Tanzania opposition denounces 'smear' link to drugs
Tanzania's main opposition party has hit back against allegations that its leader is involved in a drug trafficking ring, calling them "unfair" and a "smear campaign," state media reported Thursday.
Freeman Mbowe, the chairman of the Chama Cha Demokrasia (Chadema) party, was among names of suspected drug traffickers unveiled by Dar es Salaam governor Paul Makonda in a press conference on Wednesday.
Makonda listed 65 people he suspects of being involved in a drug trafficking ring, but did not provide details of an investigation or evidence for his claims.
After unveiling the list, Makonda called on the people on the list to present themselves to police for questioning on Friday morning.
Mbowe criticised the treatment as "unfair"in an interview to The Citizen daily.
"The country is not governed properly. It is unfair to accuse a reputable person of drug trafficking without any shred of evidence," Mbowe said. "This matter will end up injuring innocent people’s reputations."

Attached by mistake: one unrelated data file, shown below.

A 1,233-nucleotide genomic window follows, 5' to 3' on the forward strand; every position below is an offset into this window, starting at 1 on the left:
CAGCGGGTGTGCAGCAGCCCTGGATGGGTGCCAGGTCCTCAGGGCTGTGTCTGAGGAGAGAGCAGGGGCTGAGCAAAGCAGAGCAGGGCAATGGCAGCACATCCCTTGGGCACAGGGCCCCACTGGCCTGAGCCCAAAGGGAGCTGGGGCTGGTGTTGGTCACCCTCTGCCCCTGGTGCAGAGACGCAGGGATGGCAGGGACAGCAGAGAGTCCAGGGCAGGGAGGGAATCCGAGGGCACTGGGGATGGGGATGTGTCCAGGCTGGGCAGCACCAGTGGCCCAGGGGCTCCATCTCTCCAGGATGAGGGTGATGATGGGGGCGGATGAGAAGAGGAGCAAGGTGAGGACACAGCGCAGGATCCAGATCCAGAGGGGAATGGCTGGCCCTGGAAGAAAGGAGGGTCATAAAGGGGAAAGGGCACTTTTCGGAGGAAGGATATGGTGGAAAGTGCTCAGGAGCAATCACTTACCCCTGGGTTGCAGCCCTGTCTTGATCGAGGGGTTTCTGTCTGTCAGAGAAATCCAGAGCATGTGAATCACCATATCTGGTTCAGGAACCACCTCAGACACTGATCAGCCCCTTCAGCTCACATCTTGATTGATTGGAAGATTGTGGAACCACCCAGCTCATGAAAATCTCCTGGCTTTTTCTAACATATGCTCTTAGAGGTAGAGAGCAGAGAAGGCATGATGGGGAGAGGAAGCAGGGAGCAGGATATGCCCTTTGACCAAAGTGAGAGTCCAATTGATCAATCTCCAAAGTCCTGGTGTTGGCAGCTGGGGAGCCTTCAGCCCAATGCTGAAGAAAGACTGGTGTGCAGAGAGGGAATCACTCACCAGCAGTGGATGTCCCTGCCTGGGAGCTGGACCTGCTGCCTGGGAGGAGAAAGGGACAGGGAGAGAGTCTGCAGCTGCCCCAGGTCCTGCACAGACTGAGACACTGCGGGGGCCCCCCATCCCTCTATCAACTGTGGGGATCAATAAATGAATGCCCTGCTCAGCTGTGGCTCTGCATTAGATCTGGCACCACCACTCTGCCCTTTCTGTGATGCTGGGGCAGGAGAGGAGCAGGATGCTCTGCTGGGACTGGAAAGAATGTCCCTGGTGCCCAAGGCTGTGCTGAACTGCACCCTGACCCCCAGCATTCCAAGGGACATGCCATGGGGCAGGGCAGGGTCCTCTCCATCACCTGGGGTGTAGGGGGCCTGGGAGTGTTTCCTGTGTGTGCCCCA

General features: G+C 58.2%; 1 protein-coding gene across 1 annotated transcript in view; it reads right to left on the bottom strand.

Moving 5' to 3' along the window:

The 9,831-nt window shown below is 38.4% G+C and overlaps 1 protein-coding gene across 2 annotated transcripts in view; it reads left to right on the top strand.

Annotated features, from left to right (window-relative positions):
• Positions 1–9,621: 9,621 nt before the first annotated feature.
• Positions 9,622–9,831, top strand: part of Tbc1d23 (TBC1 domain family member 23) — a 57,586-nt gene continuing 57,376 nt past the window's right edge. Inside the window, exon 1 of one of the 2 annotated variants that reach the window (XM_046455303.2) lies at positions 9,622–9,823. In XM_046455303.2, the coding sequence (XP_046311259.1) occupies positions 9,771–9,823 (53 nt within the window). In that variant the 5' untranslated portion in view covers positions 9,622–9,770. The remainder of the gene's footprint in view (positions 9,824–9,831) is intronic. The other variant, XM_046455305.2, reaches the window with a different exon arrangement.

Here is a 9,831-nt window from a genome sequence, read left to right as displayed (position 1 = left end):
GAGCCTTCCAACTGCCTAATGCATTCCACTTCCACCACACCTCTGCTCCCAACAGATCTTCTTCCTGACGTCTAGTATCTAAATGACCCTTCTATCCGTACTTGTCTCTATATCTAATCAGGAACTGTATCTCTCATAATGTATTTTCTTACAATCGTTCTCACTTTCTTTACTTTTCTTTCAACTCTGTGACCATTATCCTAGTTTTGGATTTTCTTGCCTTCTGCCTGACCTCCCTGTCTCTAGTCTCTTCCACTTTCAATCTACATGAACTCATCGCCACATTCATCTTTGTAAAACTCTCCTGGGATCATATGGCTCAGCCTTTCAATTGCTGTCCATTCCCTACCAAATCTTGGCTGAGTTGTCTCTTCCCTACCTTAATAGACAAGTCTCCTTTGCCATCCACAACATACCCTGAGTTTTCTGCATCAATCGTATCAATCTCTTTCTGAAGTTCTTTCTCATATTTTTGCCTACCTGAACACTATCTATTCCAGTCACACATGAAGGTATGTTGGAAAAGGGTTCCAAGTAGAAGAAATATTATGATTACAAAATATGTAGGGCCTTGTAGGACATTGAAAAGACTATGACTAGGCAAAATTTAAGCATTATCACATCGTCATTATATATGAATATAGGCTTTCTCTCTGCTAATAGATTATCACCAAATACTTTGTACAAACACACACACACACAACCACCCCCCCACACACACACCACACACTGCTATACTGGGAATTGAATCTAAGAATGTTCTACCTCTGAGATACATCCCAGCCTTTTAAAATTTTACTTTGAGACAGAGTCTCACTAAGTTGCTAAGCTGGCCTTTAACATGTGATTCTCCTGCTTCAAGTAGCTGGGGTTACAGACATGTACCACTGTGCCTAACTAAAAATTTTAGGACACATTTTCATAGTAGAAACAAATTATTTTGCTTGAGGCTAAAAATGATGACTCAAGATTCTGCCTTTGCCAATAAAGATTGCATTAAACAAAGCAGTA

Chadema's secretary general Vincent Mashinji slammed the accusations, saying: "This is a smear campaign."
"We deny this political ploy," Mashinji told reporters Wednesday. "The people in power just want to silence dissidents so they can do whatever they want."
Two well-known Tanzanians were also among the suspects: wealthy businessman Jusuph Manji, owner of prestigious Dar es Salaam football club Yanga, and well-known pastor Josephat Gwajima.
Both Manji and Gwajima went in to answer questions on Thursday, with Manji flanked by his attorneys and dozens of Yanga football supporters. Gwajima was accompanied by a crowd of faithful.
It was unclear late Thursday whether either men was being held or had been released after their interviews.
"This is a politics of slander," said deputy Zitto Kabwe, leader of ACT, a small opposition party. "If we let this go without criticism... all opposition members will be accused of drug trafficking."
Makonda had previously named a dozen police officers and celebrities as drug trafficking suspects. Some of them were later charged.